Thursday, May 1, 2008


Sometimes I forget how huge an impact my body has on my experience of everything. Naturally, all the sensory information is filtered through my body. The taste of an orange, the scent of its peel, its weight in my palm; my perception of the clouds swirled across the sky, of the spidery tree branches against the vast space; all the sounds that enter my mind, whether music or muttering or talk: they are all tinted with the health or energy or sluggishness of my body.

And what I forgot is that hunger is such a powerful focusing agent.

I fasted on Wednesday, and it felt like all these cobwebs and clouds of schoolwork-stress and interpersonal drama and just plain hurriedness were brushed away, and I could see and live clearly. Focus. I always know G-d is there, always know the principles guiding my life, always seek connection and peace--but I don't always feel it. The spiritual I tend to think of as influenced mainly by my relationships with people, my moral decisions, my G-d-seeking habits (church, reading the Bible, etc), rather than by the state of my body. But when I didn't eat on Wednesday, even without spending hours in prayer or formal worship, I felt so close to G-d and reality. Hurry and worry are like cataracts, emotionally and spiritually. Fasting made those scales fall from my eyes.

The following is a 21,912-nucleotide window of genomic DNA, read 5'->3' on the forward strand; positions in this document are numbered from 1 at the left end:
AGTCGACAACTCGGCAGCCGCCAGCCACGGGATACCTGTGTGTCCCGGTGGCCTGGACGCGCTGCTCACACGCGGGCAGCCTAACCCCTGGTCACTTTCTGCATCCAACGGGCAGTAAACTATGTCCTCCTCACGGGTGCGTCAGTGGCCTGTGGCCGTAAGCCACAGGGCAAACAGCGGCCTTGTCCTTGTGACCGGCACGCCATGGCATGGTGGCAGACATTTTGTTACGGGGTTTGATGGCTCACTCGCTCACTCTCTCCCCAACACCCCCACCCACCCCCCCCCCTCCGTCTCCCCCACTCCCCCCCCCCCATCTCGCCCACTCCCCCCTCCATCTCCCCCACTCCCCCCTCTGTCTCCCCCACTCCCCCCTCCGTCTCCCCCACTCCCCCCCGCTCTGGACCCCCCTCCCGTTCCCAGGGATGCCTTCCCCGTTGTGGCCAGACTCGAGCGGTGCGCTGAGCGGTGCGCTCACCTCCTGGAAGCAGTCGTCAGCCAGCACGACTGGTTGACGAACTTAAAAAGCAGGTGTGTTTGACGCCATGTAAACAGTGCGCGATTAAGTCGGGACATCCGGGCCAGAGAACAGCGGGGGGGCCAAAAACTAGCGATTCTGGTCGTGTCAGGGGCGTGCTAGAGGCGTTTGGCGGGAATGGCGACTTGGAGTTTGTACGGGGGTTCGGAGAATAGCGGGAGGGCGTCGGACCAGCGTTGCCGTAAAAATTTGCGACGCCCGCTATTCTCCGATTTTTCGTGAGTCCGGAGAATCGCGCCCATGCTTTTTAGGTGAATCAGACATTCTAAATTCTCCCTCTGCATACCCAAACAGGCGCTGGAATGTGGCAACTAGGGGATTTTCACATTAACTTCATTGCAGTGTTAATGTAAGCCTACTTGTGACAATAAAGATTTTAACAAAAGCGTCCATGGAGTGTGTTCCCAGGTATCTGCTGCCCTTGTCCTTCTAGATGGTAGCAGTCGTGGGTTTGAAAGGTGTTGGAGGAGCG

And I don't mean to say that simply not eating fixes things. It's the attitude of sacrifice, of seeking--of putting into physical practice a longing for something better--that does it, I think. Motivation and direction shape the fast. When your body keeps reminding you, "I need food. I hurt. I hunger. I lack something," you remember, "The thing I really lack is G-d." You direct your thoughts as though herding a giggling group of small children who keep running this way and that.

Not by my own will power, nor by some simple mechanical effect, but by some mystery, some grace of G-d, the fast brings clarity. I see. I live.

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